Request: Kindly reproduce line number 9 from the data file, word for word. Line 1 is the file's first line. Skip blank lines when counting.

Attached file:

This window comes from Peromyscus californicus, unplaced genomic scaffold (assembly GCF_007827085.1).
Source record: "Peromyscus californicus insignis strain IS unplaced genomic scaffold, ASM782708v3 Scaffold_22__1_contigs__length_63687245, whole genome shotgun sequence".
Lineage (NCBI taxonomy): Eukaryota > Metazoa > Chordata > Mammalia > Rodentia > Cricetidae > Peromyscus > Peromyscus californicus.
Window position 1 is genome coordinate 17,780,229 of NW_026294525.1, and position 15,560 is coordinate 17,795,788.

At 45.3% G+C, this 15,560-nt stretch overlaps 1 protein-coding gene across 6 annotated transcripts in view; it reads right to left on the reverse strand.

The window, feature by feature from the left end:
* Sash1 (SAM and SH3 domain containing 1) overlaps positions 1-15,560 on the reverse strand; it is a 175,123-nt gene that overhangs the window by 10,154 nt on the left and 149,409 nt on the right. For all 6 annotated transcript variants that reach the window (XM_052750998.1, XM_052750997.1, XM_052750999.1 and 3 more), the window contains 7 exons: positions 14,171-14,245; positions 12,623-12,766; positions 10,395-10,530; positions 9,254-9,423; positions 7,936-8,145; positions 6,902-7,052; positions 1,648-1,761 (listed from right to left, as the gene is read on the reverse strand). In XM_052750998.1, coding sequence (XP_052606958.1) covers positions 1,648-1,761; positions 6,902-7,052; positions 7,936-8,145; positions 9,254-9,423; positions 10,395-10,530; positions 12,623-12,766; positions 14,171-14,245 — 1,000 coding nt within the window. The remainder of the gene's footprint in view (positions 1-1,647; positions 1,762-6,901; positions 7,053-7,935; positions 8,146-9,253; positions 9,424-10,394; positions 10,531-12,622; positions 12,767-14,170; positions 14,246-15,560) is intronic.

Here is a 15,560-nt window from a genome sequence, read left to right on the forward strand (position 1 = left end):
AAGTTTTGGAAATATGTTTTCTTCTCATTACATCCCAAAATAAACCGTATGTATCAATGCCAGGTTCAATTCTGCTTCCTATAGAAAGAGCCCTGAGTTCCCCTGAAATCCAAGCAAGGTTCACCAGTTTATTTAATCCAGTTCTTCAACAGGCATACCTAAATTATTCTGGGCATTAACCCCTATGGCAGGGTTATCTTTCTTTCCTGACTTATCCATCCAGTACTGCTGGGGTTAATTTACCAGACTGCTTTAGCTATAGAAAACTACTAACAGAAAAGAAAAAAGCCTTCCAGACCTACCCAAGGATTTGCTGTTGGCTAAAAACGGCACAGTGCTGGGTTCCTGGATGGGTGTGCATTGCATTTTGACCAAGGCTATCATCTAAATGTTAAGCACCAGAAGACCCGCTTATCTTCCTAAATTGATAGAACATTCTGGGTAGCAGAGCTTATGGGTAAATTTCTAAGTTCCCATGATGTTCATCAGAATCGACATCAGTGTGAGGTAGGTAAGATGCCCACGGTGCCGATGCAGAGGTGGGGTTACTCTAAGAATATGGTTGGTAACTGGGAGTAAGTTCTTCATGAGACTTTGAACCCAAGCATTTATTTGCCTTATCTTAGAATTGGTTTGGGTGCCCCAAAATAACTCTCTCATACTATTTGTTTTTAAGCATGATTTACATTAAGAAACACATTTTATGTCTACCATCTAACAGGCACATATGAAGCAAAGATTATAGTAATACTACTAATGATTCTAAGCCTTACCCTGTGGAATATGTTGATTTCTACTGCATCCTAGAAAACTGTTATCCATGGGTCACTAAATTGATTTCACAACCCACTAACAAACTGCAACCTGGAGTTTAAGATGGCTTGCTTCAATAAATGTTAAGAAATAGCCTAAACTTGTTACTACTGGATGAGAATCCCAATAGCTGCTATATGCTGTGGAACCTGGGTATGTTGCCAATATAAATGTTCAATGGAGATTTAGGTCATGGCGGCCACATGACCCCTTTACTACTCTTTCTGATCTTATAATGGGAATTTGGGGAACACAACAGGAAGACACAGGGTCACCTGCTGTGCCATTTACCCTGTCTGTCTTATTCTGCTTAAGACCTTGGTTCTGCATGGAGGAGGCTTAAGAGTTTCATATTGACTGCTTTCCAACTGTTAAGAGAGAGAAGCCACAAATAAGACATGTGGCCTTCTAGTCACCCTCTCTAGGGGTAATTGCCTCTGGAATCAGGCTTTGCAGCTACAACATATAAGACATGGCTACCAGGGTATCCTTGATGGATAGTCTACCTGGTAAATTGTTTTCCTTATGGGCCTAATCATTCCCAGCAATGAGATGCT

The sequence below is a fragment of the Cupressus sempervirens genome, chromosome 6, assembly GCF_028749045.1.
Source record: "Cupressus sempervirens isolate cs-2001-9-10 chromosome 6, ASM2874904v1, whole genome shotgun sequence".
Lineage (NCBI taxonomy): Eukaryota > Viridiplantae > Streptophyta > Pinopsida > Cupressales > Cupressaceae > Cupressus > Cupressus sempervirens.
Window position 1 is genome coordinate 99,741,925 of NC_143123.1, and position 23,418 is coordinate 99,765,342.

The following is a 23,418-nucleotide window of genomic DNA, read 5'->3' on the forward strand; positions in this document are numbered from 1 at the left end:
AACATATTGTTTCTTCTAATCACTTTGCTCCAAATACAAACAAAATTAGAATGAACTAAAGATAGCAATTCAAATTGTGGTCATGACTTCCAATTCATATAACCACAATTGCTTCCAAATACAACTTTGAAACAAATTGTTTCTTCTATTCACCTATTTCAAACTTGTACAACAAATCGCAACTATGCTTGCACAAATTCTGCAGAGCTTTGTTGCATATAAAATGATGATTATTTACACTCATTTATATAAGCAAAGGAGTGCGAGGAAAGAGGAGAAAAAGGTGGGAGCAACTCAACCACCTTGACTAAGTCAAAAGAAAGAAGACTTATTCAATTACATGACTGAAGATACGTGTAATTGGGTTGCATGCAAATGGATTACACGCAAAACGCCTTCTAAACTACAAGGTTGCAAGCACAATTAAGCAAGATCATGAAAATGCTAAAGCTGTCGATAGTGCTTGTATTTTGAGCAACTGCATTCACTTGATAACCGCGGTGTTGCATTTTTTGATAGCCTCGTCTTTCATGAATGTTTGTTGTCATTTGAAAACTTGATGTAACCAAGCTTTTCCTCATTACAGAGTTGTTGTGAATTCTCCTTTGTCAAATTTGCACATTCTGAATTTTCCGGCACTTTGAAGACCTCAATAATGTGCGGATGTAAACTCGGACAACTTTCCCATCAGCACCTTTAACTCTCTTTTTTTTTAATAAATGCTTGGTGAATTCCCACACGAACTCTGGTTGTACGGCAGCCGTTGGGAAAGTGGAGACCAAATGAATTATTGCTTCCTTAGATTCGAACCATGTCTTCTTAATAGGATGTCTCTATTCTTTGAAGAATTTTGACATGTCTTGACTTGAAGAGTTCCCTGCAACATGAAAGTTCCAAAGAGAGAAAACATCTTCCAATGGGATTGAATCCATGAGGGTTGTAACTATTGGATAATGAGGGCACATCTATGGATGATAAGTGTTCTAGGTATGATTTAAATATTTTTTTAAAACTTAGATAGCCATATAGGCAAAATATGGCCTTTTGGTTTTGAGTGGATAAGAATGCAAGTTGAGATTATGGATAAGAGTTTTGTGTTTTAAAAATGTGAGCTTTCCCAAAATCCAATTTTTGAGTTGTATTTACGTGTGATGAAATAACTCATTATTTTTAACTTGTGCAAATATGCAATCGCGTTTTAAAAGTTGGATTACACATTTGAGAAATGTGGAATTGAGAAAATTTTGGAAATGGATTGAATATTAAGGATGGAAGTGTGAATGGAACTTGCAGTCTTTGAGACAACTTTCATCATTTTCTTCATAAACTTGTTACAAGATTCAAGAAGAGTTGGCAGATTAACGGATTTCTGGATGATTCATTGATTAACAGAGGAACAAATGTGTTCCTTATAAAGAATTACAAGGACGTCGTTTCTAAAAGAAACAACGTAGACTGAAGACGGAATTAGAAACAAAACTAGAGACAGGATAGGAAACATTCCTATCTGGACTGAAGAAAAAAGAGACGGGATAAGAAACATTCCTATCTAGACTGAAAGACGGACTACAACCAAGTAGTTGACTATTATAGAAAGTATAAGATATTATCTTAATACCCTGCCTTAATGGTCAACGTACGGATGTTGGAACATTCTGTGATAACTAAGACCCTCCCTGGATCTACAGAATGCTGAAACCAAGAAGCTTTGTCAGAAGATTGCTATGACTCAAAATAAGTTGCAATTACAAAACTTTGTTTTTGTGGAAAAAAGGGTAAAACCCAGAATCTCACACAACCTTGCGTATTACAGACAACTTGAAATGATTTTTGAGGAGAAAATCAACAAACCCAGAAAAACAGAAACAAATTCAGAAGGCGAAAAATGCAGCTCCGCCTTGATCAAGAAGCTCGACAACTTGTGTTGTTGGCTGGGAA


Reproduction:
AAGTTTTGGAAATATGTTTTCTTCTCATTACATCCCAAAATAAACCGTATGTATCAATGCCAGGTTCAATTCTGCTTCCTATAGAAAGAGCCCTGAGTTCCCCTGAAATCCAAGCAAGGTTCACCAGTTTATTTAATCCAGTTCTTCAACAGGCATACCTAAATTATTCTGGGCATTAACCCCTATGGCAGGGTTATCTTTCTTTCCTGACTTATCCATCCAGTACTGCTGGGGTTAATTTACCAGACTGCTTTAGCTATAGAAAACTACTAACAGAAAAGAAAAAAGCCTTCCAGACCTACCCAAGGATTTGCTGTTGGCTAAAAACGGCACAGTGCTGGGTTCCTGGATGGGTGTGCATTGCATTTTGACCAAGGCTATCATCTAAATGTTAAGCACCAGAAGACCCGCTTATCTTCCTAAATTGATAGAACATTCTGGGTAGCAGAGCTTATGGGTAAATTTCTAAGTTCCCATGATGTTCATCAGAATCGACATCAGTGTGAGGTAGGTAAGATGCCCACGGTGCCGATGCAGAGGTGGGGTTACTCTAAGAATATGGTTGGTAACTGGGAGTAAGTTCTTCATGAGACTTTGAACCCAAGCATTTATTTGCCTTATCTTAGAATTGGTTTGGGTGCCCCAAAATAACTCTCTCATACTATTTGTTTTTAAGCATGATTTACATTAAGAAACACATTTTATGTCTACCATCTAACAGGCACATATGAAGCAAAGATTATAGTAATACTACTAATGATTCTAAGCCTTACCCTGTGGAATATGTTGATTTCTACTGCATCCTAGAAAACTGTTATCCATGGGTCACTAAATTGATTTCACAACCCACTAACAAACTGCAACCTGGAGTTTAAGATGGCTTGCTTCAATAAATGTTAAGAAATAGCCTAAACTTGTTACTACTGGATGAGAATCCCAATAGCTGCTATATGCTGTGGAACCTGGGTATGTTGCCAATATAAATGTTCAATGGAGATTTAGGTCATGGCGGCCACATGACCCCTTTACTACTCTTTCTGATCTTATAATGGGAATTTGGGGAACACAACAGGAAGACACAGGGTCACCTGCTGTGCCATTTACCCTGTCTGTCTTATTCTGCTTAAGACCTTGGTTCTGCATGGAGGAGGCTTAAGAGTTTCATATTGACTGCTTTCCAACTGTTAAGAGAGAGAAGCCACAAATAAGACATGTGGCCTTCTAGTCACCCTCTCTAGGGGTAATTGCCTCTGGAATCAGGCTTTGCAGCTACAACATATAAGACATGGCTACCAGGGTATCCTTGATGGATAGTCTACCTGGTAAATTGTTTTCCTTATGGGCCTAATCATTCCCAGCAATGAGATGCT